When Disaster Strikes, Pet Safety Looms Large

When asked what we should prepare for, the founder of Boy Scouts of America, Robert Baden-Powell, declared, “Why, for any old thing.” Sure, he might not have been referring to the ability to deal with emergencies, but knowing what to do under pressure is an important life-saving skill.

The motto “be prepared” applies to everyone. Disaster (natural or man-made) can strike when we least expect it, which is why we can’t underscore enough the importance of pet safety. It should be priority number one every day of the year!

The Unexpected

When we prepare for the worst, we hope to lessen the impact of unpredictable disasters. Whether it’s a flood, earthquake, tornado, fire, or terrorist attack, everyone is much better off when they have the right skills and supplies.

Pet Safety Plan

Each year, over half a million pets are affected by house fires. That’s why it’s important to have a plan that gets everyone safely out of house – including your pet.

The first rule of thumb is never leave an animal behind when evacuating. In an emergency, everyone is terrified, and amid all the confusion and chaos, it can be hard to locate an animal who’s hiding. If you ever have to evacuate your home, keep in mind it could be weeks or months until you can return.

Look Ahead

We hope the following ideas help you develop a sound pet safety plan:

  • Crate train your pet. Doing this early can help direct your pet to safety while you get them out of the house. Attach your pet’s photograph, vaccination report, and medical history to the crate exterior.
  • Establish a sound that inspires your pet to run to the crate. This might be a high whistle or certain command that they’ve been successful in learning.
  • Know in advance where you can go in case of emergency. This may be a friend or relative’s house. It also helps to call nearby accommodations where you can stay during an evacuation. Research shelters that can house your pet or consider boarding at Beverly Hills Veterinary Associates.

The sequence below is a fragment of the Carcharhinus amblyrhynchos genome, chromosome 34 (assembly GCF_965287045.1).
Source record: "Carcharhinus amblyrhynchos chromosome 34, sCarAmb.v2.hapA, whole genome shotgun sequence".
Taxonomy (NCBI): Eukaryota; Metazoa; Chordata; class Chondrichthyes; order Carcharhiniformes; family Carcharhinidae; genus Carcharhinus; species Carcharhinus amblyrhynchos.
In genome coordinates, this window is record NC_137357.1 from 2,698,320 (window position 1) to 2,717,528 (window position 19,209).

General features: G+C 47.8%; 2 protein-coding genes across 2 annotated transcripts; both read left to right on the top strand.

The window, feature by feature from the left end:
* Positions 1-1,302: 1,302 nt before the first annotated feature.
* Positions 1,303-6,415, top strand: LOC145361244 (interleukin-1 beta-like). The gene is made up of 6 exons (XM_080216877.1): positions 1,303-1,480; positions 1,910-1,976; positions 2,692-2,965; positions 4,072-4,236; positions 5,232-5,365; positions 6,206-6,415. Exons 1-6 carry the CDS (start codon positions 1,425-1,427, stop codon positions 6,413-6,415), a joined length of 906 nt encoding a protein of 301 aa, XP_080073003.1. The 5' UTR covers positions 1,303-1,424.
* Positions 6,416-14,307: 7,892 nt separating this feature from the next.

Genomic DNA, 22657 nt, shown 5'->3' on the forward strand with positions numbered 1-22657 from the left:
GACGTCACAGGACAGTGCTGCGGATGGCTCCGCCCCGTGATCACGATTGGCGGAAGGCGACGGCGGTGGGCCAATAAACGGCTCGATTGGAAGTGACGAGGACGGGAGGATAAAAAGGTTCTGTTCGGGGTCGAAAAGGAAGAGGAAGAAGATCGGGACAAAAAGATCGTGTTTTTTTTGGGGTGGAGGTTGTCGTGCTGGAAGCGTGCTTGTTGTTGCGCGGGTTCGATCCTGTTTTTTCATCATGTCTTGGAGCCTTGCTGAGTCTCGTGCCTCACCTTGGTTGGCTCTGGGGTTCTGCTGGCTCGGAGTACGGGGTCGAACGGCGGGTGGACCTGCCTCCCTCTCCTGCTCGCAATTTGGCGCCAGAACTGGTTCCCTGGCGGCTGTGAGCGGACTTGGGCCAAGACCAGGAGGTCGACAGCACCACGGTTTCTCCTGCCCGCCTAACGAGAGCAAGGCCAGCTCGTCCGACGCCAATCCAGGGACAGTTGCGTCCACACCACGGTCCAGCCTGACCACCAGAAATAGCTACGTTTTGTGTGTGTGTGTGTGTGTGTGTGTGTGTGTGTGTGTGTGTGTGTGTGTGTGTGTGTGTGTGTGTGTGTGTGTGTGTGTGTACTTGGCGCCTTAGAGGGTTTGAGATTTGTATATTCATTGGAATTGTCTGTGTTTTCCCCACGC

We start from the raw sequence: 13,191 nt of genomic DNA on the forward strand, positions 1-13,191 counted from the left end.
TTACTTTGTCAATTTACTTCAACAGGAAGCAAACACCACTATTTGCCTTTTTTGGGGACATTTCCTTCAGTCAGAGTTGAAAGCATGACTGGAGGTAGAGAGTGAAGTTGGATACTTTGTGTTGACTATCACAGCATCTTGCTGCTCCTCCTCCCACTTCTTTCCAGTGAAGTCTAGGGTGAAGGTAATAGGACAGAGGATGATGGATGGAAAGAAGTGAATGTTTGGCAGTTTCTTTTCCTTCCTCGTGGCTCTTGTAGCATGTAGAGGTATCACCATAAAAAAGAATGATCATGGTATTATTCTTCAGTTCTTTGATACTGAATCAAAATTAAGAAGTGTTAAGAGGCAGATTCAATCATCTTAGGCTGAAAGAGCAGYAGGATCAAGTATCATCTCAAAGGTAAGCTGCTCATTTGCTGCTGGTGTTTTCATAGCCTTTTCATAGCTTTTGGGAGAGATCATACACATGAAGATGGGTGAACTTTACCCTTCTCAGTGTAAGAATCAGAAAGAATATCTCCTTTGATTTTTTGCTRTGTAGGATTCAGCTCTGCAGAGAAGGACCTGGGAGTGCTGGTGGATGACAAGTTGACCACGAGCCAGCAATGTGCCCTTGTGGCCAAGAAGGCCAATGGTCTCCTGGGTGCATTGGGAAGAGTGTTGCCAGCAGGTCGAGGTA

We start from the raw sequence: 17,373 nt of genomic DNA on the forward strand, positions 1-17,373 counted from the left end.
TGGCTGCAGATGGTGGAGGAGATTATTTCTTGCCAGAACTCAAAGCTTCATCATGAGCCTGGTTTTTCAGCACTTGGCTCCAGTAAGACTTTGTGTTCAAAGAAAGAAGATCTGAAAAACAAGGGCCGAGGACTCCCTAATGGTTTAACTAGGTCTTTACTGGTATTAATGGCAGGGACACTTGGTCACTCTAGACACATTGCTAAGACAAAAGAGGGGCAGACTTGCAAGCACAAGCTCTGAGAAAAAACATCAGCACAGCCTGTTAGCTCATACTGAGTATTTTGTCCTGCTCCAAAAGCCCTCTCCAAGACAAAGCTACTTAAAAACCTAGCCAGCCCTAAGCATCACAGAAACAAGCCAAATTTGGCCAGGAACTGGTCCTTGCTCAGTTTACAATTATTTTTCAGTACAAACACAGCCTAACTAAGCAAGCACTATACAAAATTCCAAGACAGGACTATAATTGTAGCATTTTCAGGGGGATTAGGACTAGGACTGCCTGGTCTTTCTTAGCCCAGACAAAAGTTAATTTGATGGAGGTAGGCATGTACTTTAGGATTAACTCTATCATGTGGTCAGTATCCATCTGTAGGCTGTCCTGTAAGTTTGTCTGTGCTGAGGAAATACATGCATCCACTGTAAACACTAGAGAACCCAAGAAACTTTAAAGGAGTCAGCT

• Place pet alert stickers on the windows near your front and back doors. These alert emergency personnel to the presence of your pet so they can rescue them if needed.
  • Create a route to safely exit the house, and know where to go to find pet safety and security. Having a clearly identified safe space can make all the difference.
  • Store at least three day’s worth of pet food and water. If your pet depends on medication, always have back-ups. Switch out the supply every 6 months or so.
  • Remember to keep your pet’s microchip and ID tags updated.
  • Test your home’s smoke detectors every month, and replace batteries as needed. Your pet can become desensitized to the noise in order to reduce nerves during a real life emergency.
  • Fill your pet emergency/first-aid kit.
  • Don’t allow your pet to roam freely after an emergency. Downed wires, dangerous chemicals, and other hazards to pet safety are common. Likewise, emergency situations usually inhibit your pet’s ability to track scents and familiar landmarks.

Stay Calm, Carry On

Remember, your pet picks up on your emotional state and responds in kind. Try your best to remain calm, and always call us with any questions or concerns.